Skills shortage behind almost a quarter of unfilled vacancies, says UKCES survey
Nearly a quarter of vacancies in the UK have gone unfilled because of a shortage of much-needed skills, the chief executive of UK Commission for Employment and Skills (UKCES) has revealed.
Michael Davis (pictured) gave the Skills Summit in Central London a preview of the Employer Skills Survey 2013 findings in which 22 per cent of the 655,000 vacancies in the UK remained untaken because employers could not find workers with the right skills.
He told delegates that the survey, officially published today, presented “a mixed picture [with] positive trends, but also significant challenges”.
“On the one hand, the number of job vacancies are up and in England have returned to pre-recession levels,” he said.
“On the other, skills-shortage vacancies are growing faster than vacancies.”
Jobs in skilled trades, management, professional roles, caring, leisure and machine operating were most affected.
The report said: “There appears to have been an increased difficulty finding appropriate oral and written communication, literacy and numeracy skills [compared to the findings of the last survey, in 2011].”
The UKCES Employer Skills Survey interviewed over 90,000 employers between March and July 2013. They reported a total of 559,600 job vacancies in England — up 45 per cent per cent from 2009.
Skills Minister Matthew Hancock said: “Employers in some sectors report persistent skills shortages which is why I have been working hard to design a skills system that is rigorous in the training it provides and responsive to the needs of employers.
“With a record number of people in jobs as our economy continues to grow we must have a skilled workforce equipped to work in a modern economy and compete effectively in the global race.”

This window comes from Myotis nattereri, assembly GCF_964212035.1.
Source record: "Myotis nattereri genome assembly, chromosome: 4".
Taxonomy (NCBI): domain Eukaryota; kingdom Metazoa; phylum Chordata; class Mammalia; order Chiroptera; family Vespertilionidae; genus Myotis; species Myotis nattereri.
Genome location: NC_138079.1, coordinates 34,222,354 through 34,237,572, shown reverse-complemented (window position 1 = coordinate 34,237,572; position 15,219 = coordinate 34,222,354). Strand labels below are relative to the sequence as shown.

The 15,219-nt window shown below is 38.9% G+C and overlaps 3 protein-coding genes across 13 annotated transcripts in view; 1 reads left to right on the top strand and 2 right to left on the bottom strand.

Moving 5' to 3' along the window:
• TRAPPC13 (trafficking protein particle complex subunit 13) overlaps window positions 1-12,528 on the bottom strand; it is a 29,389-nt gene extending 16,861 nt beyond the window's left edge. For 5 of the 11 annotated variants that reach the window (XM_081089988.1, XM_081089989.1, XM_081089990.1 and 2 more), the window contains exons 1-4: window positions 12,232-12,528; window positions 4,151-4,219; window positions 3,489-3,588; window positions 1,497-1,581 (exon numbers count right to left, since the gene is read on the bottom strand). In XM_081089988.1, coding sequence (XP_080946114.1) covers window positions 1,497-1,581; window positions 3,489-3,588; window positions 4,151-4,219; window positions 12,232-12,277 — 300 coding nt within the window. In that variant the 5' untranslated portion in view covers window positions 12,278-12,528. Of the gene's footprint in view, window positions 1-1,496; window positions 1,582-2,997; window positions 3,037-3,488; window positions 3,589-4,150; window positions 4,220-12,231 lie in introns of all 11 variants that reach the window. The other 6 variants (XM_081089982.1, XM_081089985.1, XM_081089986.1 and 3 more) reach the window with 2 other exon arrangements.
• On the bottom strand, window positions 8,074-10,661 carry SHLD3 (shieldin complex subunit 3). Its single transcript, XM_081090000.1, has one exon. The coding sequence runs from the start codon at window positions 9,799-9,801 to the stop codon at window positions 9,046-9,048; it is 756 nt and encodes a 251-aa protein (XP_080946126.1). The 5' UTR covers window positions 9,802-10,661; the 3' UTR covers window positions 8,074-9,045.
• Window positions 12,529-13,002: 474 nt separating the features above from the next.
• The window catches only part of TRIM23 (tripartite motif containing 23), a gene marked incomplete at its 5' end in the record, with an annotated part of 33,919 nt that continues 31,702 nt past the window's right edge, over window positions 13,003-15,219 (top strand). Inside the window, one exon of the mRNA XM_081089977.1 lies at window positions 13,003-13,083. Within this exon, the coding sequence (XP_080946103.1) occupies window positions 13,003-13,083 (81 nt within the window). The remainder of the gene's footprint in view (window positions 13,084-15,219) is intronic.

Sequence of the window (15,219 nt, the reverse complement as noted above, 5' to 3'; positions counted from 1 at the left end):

The survey found that the number of job vacancies in England had returned to pre-recession levels. However, so-called “skills shortage vacancies” — where businesses cannot find recruits with the skills required — were growing twice as fast.
The survey interviewed more 90,000 employers between March and July last year. They reported a total of 559,600 job vacancies in England – up 45 per cent per cent from 2009. However, skills shortage vacancies nearly doubled over the same period, increasing from 63,100 to 124,800.
Overall, skills shortage vacancies now account for more than one in five of all vacancies (22 per cent) up from one in six (16 per cent) in 2009.
A further finding of the survey was that the number of establishments providing training for staff was back to pre-recession levels, although the amount spent on training had decreased from £1,680 per employee in 2011 to £1,590 in 2013.
Douglas McCormick, a UKCES Commissioner and managing director of the UK rail business at Atkins, a design, engineering and project management consultancy, said: “While the rise in the number of vacancies is a good sign that the economy is recovering, there’s a real possibility that businesses might not be able to make the most of the upturn because they don’t have the right people.
“This shows that businesses need to start thinking about planning their talent pipeline now – not waiting until they are unable to fulfil contracts because of a lack of skilled staff.
“Worryingly, these figures show that the percentage of staff in the UK receiving training from their employer hasn’t changed significantly for a decade.
“There are also signs that some employers might be trying to solve their skills problems by choosing to recruit highly-skilled and qualified staff to do very basic jobs.
“Under-using people’s skills like this risks a bored and demotivated workforce. By providing high-quality and job-specific training, businesses can make sure they have the skilled workforce they need, as well as inspiring loyalty and keeping their staff motivated.”
Read edition 91 of FE Week for more of Mr Davis’s comments from the Skills Summit and his views on the results of the Employer Skills Survey.